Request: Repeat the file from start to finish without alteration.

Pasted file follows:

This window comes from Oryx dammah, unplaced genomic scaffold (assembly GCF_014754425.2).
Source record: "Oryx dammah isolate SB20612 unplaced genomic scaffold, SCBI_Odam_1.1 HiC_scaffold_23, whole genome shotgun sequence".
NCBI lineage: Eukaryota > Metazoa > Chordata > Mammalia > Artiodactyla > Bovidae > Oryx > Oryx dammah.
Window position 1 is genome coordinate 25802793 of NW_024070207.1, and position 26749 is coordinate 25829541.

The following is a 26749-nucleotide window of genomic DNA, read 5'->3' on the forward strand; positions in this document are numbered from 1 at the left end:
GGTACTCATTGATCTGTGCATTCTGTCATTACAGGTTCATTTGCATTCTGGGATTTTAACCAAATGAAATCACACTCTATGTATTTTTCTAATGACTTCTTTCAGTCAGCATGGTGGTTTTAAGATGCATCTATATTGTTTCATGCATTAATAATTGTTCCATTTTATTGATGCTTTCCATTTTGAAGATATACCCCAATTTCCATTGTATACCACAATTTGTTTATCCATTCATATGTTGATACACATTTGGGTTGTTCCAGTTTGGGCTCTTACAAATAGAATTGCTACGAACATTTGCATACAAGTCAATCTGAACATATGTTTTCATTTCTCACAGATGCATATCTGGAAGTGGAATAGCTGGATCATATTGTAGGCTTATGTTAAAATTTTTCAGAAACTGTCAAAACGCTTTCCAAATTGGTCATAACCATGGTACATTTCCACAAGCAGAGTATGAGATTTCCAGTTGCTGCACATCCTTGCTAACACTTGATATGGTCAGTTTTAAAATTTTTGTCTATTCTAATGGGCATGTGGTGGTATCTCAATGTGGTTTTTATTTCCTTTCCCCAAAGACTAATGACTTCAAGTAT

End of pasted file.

This window comes from Oryx dammah, unplaced genomic scaffold (assembly GCF_014754425.2).
Source record: "Oryx dammah isolate SB20612 unplaced genomic scaffold, SCBI_Odam_1.1 HiC_scaffold_23, whole genome shotgun sequence".
NCBI lineage: Eukaryota > Metazoa > Chordata > Mammalia > Artiodactyla > Bovidae > Oryx > Oryx dammah.
Window position 1 is genome coordinate 25802793 of NW_024070207.1, and position 26749 is coordinate 25829541.

The following is a 26749-nucleotide window of genomic DNA, read 5'->3' on the forward strand; positions in this document are numbered from 1 at the left end:
GGTACTCATTGATCTGTGCATTCTGTCATTACAGGTTCATTTGCATTCTGGGATTTTAACCAAATGAAATCACACTCTATGTATTTTTCTAATGACTTCTTTCAGTCAGCATGGTGGTTTTAAGATGCATCTATATTGTTTCATGCATTAATAATTGTTCCATTTTATTGATGCTTTCCATTTTGAAGATATACCCCAATTTCCATTGTATACCACAATTTGTTTATCCATTCATATGTTGATACACATTTGGGTTGTTCCAGTTTGGGCTCTTACAAATAGAATTGCTACGAACATTTGCATACAAGTCAATCTGAACATATGTTTTCATTTCTCACAGATGCATATCTGGAAGTGGAATAGCTGGATCATATTGTAGGCTTATGTTAAAATTTTTCAGAAACTGTCAAAACGCTTTCCAAATTGGTCATAACCATGGTACATTTCCACAAGCAGAGTATGAGATTTCCAGTTGCTGCACATCCTTGCTAACACTTGATATGGTCAGTTTTAAAATTTTTGTCTATTCTAATGGGCATGTGGTGGTATCTCAATGTGGTTTTTATTTCCTTTCCCCAAAGACTAATGACTTCAAGTAT